Saturday, January 30, 2010

Financial Crisis: Consider This

I came across this editorial in the current weekly digital edition of U.S. News and World Report:

Who to Blame for the Financial Crisis by Mortimer B. Zuckerman

You might not agree with every detail in this editorial. But I think his overall point -- that there are no innocent players in this mess -- is well worth considering.

I read this magazine instead of Time and Newsweek because it seems to me a little more balanced and fair-minded.

Thursday, January 28, 2010

Drama At the Bus Stop

I really wish I'd had my camera with me this afternoon. I'd love to share a picture of what I saw at the bus stop in front of my workplace. Well, I can describe it, anyway.

First, some background. The bus stop is on the north side of the building where I work. It's a cutout curb alongside a busy 4-lane city throughfare, with just enough room for two city busses. It's very clearly marked, with seats, a "Bus Stop" sign, and a "No Parking" sign. I don't know how anyone could mistake it for anything other than what it is.

Problem is, many employees use it as a drop-off and pickup point. A lot of the time there are private vehicles parked there, often several of them. Many times the busses can't use the bus stop the way they're supposed to. They can't pull up to the curb, so they have to stop in the traffic lane next to it. Result: blocked traffic, people walking in front of cars, riders struggling to get up and down from high steps that were designed to fit curbs.

And wheelchair users who need help boarding because they can't get down from the curb themselves. That's what I watched this afternoon. There's this one guy, an employee who uses a wheelchair because he's missing part of a leg. This afternoon two cars were in the way and his bus was forced to stop a whole lane away from the curb. I watched as another passenger helped him get his wheelchair down into the street and the driver put the bus's wheelchair ramp down right in front of a parked car. Then after he boarded, the driver had to get out — into the traffic lane on the other side of the bus — to manually start the ramp before he could get it to fold back into the bus.

Can you see the safety hazards here? Traffic, a blocked lane, parked cars that could move at the wrong moment, possible damage to the wheelchair when it went off the curb, possible injuries from several potential sources. I'm sure that isn't an exhaustive list.

At least this guy was in a basic wheelchair, relatively lightweight, and could help move himself. We have a couple of other employees who are even more disabled. They use heavy electric wheelchairs.

This is all because of people abusing a bus stop with a clearly posted "No parking" sign. They're supposed to go use the public garage across the street. Most of them know that — management has reminded them repeatedly. Sure, it requires a little bit of a walk, but they can go through a perfectly safe tunnel under the street, out of the weather and away from traffic. There are a few disabled employees who would have a real problem making that trip, and I don't begrudge them using the bus stop instead. But the rest? Hm?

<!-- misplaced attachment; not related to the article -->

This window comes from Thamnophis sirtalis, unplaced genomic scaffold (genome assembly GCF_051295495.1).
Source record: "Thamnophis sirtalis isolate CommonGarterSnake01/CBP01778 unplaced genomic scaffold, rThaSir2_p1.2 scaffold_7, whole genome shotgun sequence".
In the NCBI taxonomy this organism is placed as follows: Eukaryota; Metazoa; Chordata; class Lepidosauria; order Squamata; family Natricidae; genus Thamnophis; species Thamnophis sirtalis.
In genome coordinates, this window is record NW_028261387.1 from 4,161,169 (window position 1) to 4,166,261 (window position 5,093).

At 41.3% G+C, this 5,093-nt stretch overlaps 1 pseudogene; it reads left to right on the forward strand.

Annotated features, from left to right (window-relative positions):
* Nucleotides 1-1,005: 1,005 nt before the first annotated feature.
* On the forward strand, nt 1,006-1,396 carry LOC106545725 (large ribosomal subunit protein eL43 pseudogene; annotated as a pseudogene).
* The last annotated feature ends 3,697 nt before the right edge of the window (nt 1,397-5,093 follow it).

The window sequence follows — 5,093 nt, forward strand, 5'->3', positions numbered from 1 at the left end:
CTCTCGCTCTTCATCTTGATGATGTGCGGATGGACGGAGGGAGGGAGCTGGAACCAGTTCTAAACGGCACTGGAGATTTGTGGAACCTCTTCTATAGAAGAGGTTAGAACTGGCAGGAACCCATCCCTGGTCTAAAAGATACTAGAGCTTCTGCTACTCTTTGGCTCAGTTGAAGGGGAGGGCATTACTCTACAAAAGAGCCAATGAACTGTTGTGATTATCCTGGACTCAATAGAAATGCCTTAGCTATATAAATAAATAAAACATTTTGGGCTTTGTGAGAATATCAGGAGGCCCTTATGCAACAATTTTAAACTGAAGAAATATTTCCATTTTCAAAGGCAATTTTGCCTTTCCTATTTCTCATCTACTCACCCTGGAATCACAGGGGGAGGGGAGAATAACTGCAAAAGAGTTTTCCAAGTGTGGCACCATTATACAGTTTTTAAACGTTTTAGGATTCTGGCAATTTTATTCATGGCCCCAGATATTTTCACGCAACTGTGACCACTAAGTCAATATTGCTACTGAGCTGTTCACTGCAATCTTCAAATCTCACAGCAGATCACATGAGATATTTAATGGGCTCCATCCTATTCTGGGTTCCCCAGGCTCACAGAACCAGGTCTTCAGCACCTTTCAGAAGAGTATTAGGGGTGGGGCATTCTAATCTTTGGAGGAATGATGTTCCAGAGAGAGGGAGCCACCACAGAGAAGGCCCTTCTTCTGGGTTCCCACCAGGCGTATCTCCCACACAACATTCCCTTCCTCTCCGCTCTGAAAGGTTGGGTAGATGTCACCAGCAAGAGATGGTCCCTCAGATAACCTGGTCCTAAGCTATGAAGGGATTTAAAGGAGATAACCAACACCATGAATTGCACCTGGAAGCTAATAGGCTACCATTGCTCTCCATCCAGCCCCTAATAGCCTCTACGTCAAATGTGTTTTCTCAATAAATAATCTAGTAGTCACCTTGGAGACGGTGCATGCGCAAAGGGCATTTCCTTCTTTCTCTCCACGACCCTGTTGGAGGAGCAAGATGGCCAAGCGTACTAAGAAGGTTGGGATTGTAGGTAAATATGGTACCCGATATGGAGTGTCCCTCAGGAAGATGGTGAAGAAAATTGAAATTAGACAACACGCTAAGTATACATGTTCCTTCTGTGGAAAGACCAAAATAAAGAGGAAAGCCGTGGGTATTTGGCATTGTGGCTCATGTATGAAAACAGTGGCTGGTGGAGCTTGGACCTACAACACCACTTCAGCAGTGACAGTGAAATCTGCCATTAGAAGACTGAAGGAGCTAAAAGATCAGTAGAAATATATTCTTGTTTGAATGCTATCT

Puh-leeze, folks! "No parking" signs are up there for a reason. Honor them! Park somewhere else. That little bit of extra exercise will be good for you. And you don't know what kind of trouble you won't be causing for someone else.

Monday, January 18, 2010

An Eyewitness Account From Haiti

My Sunday School teacher, Dan Hurst, sent out an email with this link today:

The Apparent Project Blog: "Everything that can be shaken will be shaken"

He said a friend sent it to him, and he wanted to share insight from it. I agree, it's very astute.

A comment from me: It seems to me the United States should sit up and take note of the warnings in the author's comments about why this happened. We're no better than Haiti, and no more immune to such things than they are. These things could happen to us? Darn right they could!

Sunday, January 17, 2010

Meet My Boys

Here's a picture of my two little boys on their playgym in my office:

On the left is 5-year-old Joey. I got him when he was 4 months old, a rambunctious baby who got into everything. He still is! The one on the right is 10-year-old Petree. I got him when he was 5 years old. His previous owner named him after the flying dinosaur in the movie The Land Before Time. He's a reserved, dignified little character.

Both of them are Pied (or Harlequin) cockatiels. These are a type of parrot, native to Australia and related to the larger cockatoos. From beak to tip of tail, they're around a foot long.

These guys' personalities and intelligence are amazing! Anyone who uses "bird brain" derogatively to mean "stupid" has probably never gotten to know a parrot. And they're so different from each other. Petree is definitely an introvert. I think of him as a CPA — a certified public accountant — and imagine him dressed in a black suit and tie, carrying a black leather briefcase. He'd be happy crunching numbers in an office. Joey, on the other hand, is an adventurous extrovert and can be aggressive at times. He's also my little cuddlebun, wanting lots of attention and petting -- except near bedtime, when it seems he wants to avoid being put back in his cage. I sometimes think of him as a car salesman, complete with an orange plaid suit.

I've heard of cockatiels being described as perpetual two-year-olds. That sounds about right. I'm eternally amazed at how childlike animals are. These guys are generally sweet, but I've known them to have occasional tantrums, especially at bedtime!